Keeping Your CPA Status in Retirement

As your retirement nears, you may be ready to also retire your CPA status. But keeping your credentials after retirement may open doors you haven’t thought of. Maintaining your CPA status after retirement allows for a host of opportunities.

If you ever want to offer services such as tax preparation, accounting, or consulting—even only occasionally—keeping your credentials open keeps those doors open also.

Even if you do not plan to offer services, maintaining the status for a little while after you retire may benefit you should you change your mind. You won’t have to reinstate it later! If you must reinstate, you will have to catch up on CPE credits or even retake the CPA exam.

Moreover, keeping your status active may present itself beneficial in your retirement if a friend or family member decides to run a business. You would benefit greatly, too, if you started your own business!

Now, why is being a tax preparer a great option after retirement?

  • You have the credentials as a CPA and the work history for it. This makes you highly qualified and already sought after.
  • Work seasonally and flexibly. You are already likely already familiar with these types of things. Working with taxes permits only working a few months a year while enjoying the rest of the year for your retirement activities.
  • You are your own boss. Thus, you can take on as much work as you wish, work when you wish.
  • Since you possess the education and credentials as a CPA, you will have a leg up on new tax preparers. In this day, you can easily take advantage of the virtual and digital means of running your tax-preparation work. Should you want to start up your own tax prep business, the cost is essentially minimal for you: professional tax software!
  • Extra income! Supplementing your retirement helps financially and may be a great opportunity to invest a little more.

Even if you are unsure of keeping your CPA status in retirement, maintain your credentials for a little while after retirement. You never know what may arise!


A Grand Time for a Grand Opening: Starting a Business in Retirement

The golden years can be golden for more than one reason. While some want to enjoy a relaxing, more leisurely retirement, the mere idea of doing nothing drives others crazy. Taking advantage of the extra free time to tackle something new is not a bad idea!

Which begs the question: Have you considered starting your own business? It takes a great deal of dedication and efforts, but the pay-off is well worth it in the end. Who wouldn’t want to turn their passion or skills into a new adventure and income stream?

Starting a business for retirement (or even after) may be the perfect fit for you if:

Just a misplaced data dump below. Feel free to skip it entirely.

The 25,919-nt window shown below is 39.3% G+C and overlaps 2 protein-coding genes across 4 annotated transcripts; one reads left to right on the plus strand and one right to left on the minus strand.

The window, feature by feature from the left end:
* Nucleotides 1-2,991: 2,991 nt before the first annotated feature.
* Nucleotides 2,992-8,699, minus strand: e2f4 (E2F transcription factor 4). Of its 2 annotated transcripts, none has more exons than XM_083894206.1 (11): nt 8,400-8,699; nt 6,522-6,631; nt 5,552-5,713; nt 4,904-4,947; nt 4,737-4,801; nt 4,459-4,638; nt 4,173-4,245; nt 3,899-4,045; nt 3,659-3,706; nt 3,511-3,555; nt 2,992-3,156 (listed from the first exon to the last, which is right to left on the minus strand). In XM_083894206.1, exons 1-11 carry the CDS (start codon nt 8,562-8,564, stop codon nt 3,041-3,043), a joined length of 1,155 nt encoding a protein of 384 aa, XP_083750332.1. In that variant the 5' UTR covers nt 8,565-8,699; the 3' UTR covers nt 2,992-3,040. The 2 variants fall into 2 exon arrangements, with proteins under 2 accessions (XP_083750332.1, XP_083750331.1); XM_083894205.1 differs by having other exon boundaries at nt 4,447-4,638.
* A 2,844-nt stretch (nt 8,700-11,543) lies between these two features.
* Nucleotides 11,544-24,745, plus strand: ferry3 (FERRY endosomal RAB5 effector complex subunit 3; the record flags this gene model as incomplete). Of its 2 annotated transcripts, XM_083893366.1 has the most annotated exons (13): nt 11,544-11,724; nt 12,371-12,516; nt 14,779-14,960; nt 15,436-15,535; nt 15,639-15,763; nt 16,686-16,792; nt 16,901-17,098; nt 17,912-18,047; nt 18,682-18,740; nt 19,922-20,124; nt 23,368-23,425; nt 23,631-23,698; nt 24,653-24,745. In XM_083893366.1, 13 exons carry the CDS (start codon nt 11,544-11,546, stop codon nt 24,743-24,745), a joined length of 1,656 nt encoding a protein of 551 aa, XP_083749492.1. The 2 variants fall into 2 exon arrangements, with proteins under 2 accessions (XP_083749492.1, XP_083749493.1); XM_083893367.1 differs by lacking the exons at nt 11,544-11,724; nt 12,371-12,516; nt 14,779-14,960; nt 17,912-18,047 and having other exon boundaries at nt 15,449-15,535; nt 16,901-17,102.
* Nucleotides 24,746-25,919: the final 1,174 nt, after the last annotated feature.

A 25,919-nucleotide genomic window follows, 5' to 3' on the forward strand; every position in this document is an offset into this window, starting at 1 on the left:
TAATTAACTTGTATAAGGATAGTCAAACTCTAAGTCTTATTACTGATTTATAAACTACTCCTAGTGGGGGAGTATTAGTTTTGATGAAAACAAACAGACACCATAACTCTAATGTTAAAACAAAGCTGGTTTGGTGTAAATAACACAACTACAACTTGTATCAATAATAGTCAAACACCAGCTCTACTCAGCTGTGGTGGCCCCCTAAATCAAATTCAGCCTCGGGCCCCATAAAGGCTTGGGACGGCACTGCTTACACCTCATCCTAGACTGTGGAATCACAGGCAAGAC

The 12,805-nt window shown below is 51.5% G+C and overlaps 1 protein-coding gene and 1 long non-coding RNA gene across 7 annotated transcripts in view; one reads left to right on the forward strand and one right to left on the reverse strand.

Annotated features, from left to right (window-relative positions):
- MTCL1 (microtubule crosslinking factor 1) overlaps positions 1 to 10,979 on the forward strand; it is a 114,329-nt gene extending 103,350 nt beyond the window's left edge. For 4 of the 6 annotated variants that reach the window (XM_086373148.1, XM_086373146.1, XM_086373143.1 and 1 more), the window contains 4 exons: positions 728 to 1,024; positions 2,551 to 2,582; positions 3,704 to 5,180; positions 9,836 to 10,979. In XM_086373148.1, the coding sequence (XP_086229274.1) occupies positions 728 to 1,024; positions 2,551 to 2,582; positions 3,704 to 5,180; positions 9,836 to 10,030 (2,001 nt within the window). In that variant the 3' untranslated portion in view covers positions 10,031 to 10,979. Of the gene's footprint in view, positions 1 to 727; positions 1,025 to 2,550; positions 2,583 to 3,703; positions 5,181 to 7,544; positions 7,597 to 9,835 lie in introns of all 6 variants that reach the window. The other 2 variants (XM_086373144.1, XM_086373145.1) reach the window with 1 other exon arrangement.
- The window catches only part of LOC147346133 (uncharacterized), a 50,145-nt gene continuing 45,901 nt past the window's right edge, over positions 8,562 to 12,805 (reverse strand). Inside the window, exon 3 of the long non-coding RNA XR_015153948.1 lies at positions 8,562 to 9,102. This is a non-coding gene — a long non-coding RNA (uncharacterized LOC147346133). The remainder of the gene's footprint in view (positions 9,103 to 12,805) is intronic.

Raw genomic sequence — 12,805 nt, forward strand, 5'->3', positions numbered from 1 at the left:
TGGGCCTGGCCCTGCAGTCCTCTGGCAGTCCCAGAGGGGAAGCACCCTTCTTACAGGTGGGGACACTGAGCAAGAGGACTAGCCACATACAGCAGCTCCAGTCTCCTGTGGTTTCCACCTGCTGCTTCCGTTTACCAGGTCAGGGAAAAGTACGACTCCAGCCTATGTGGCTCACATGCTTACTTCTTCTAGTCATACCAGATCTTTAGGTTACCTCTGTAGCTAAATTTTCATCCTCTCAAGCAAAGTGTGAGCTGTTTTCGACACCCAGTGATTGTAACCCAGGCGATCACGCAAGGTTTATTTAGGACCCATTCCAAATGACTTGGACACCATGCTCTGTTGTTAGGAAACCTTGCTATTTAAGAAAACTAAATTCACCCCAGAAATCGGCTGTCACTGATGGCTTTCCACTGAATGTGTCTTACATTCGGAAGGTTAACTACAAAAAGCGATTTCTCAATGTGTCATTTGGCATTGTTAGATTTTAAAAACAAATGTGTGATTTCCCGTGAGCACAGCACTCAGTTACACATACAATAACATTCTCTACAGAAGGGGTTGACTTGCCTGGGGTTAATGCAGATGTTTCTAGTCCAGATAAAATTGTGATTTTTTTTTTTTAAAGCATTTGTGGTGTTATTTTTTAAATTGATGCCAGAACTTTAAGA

-You want to be your own boss

-You want to do what you love or help others

-You want to learn something entirely new

-You want to keep the work life routine you had, but on your own terms

On a plus, odds are in your favor for becoming successful! Most entrepreneurs are age 55 or older.  

Take The Leap

What holds a lot of people back in starting a business, especially during retirement, is the fear of failure. Remember, most entrepreneurs are 55+, which allows years of being in the work force are to your advantage. Once you make the leap, beginning and maintaining is all that you have left to do. The daily work and effort are what will make the difference. Dedication is key!

Homework Doesn’t Stop After School

Brush up on your study tactics, you’re going back to school. Beginning and running your own business with some research. Depending on what type of business you would like to run, specific laws, regulations, market strategies, and other related items/areas need to be investigated—especially for a business plan.

Begin with the Small Business Association for data on your market and audience. Investigate in your local market because that is where you will start hardest (this is applicable for online community, too). Explore trade and expo organizations in your area and Facebook communities.

It may help to shadow someone in the same field or find a mentor. At the end, it is best to find someone who will not be your direct competition.

Do Not Forget Your Retirement

While you are throwing all you have at the new business do not forget to tend to your retirement. A startup may be risky, but it is best to not spend all your retirement funds on this business, so you can still live comfortably. Plus, it oftentimes takes years for a business to see regular profit.

Separate your business money from your retirement money. As you do this, keep putting whatever you can towards retirement. Seek out help from a financial advisor and banker for your business and retirement needs.